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I'm learning how to test infinite series in Calc II. I have a problem that says to use the ratio test to determine if a series converges.

The series is: $\sum\limits_{k=1}^{\infty}\dfrac{k^2}{4^k}$ so when I applied the ratio test, I got: $$\lim\limits_{k\to\infty}\dfrac{(k+1)^2}{4^{k+1}}\cdot\dfrac{4^k}{k^2}$$ Simplified to: $$\lim\limits_{k\to\infty}\dfrac{(k+1)^{2k}}{k^{2k+2}}$$


This would produce the indeterminate form of $\dfrac{\infty}{\infty}$ so I was going to use L'Hospital's rule and take the derivative of the top and bototm, but I'm having trouble with that - the deriviate of the numerator produces a very complex results and I don't think the problem's supposed to be this hard so I think I missed something in an earlier step. Can anyone point out where my error is?

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    $\begingroup$ Ratio Test applied wrongly. The ratio is $\frac{(k+1)^2}{k^2}\frac{1}{4}$. $\endgroup$ – André Nicolas Apr 2 '14 at 0:39
  • $\begingroup$ This is a polylogarithm. $\endgroup$ – Lucian Apr 2 '14 at 1:51
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The series is: $\sum\limits_{k=1}^{\infty}\dfrac{k^2}{4^k}$ so when I applied the ratio test, I got: $$\lim\limits_{k\to\infty}\dfrac{(k+1)^2}{4^{k+1}}\cdot\dfrac{4^k}{k^2}$$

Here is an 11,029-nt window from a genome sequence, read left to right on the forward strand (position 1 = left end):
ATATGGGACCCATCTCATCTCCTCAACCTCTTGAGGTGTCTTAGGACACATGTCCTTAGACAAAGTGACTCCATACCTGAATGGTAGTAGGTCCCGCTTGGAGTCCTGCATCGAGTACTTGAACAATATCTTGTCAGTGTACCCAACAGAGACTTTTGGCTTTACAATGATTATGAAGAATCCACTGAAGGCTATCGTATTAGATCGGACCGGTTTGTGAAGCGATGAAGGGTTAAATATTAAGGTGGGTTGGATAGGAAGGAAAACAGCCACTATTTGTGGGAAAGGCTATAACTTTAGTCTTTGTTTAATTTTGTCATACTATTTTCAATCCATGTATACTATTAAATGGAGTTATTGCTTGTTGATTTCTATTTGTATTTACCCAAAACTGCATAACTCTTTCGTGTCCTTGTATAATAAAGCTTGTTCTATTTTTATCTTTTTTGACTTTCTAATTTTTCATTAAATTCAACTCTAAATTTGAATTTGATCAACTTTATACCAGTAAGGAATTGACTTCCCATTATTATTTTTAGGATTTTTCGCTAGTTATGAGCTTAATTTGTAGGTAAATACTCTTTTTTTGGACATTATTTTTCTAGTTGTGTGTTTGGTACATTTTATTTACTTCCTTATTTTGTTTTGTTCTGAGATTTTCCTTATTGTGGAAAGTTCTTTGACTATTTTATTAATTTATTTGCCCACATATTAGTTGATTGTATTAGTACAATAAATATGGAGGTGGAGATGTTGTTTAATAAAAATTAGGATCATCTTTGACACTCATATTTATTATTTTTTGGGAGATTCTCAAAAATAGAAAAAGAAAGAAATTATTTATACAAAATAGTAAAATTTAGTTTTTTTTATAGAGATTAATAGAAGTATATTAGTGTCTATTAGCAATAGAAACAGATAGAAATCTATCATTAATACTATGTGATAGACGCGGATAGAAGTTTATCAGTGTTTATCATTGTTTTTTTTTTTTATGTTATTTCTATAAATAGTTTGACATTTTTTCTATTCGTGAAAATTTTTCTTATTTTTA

Good. Here's where you go wrong:

Simplified to: $$\lim\limits_{k\to\infty}\dfrac{(k+1)^{2k}}{k^{2k+2}}$$

It actually simplifies to $$\lim\limits_{k\to\infty}\dfrac{1}4=\dfrac{1}4$$ Because $\lim\limits_{k\to\infty}\frac{(k+1)^2}{k^2}=1$ and $\lim\limits_{k\to\infty}\frac{4^k}{4^{k+1}}=\frac{1}{4}$

Here you can directly use the ratio test.

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You have the right idea, but you made a mistake in simplifying. Cheers!

$$\lim\limits_{k\to\infty}\dfrac{(k+1)^2}{4^{k+1}}\cdot\dfrac{4^k}{k^2} = \lim\limits_{k\to\infty}\dfrac{(k+1)^2}{4k^2}$$

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Hint: $$\lim_{k\to\infty}\dfrac{(k+1)^2}{4^{k+1}}\dfrac{4^k}{k^2}=\lim_{k\to\infty}\dfrac{(k+1)^2}{4k^2}\\ \implies \lim_{k\to\infty}\dfrac{(k+1)^2}{4k^2}=\lim_{k\to\infty}\dfrac{2(k+1)}{8k}=\dfrac{1}{4}<1$$

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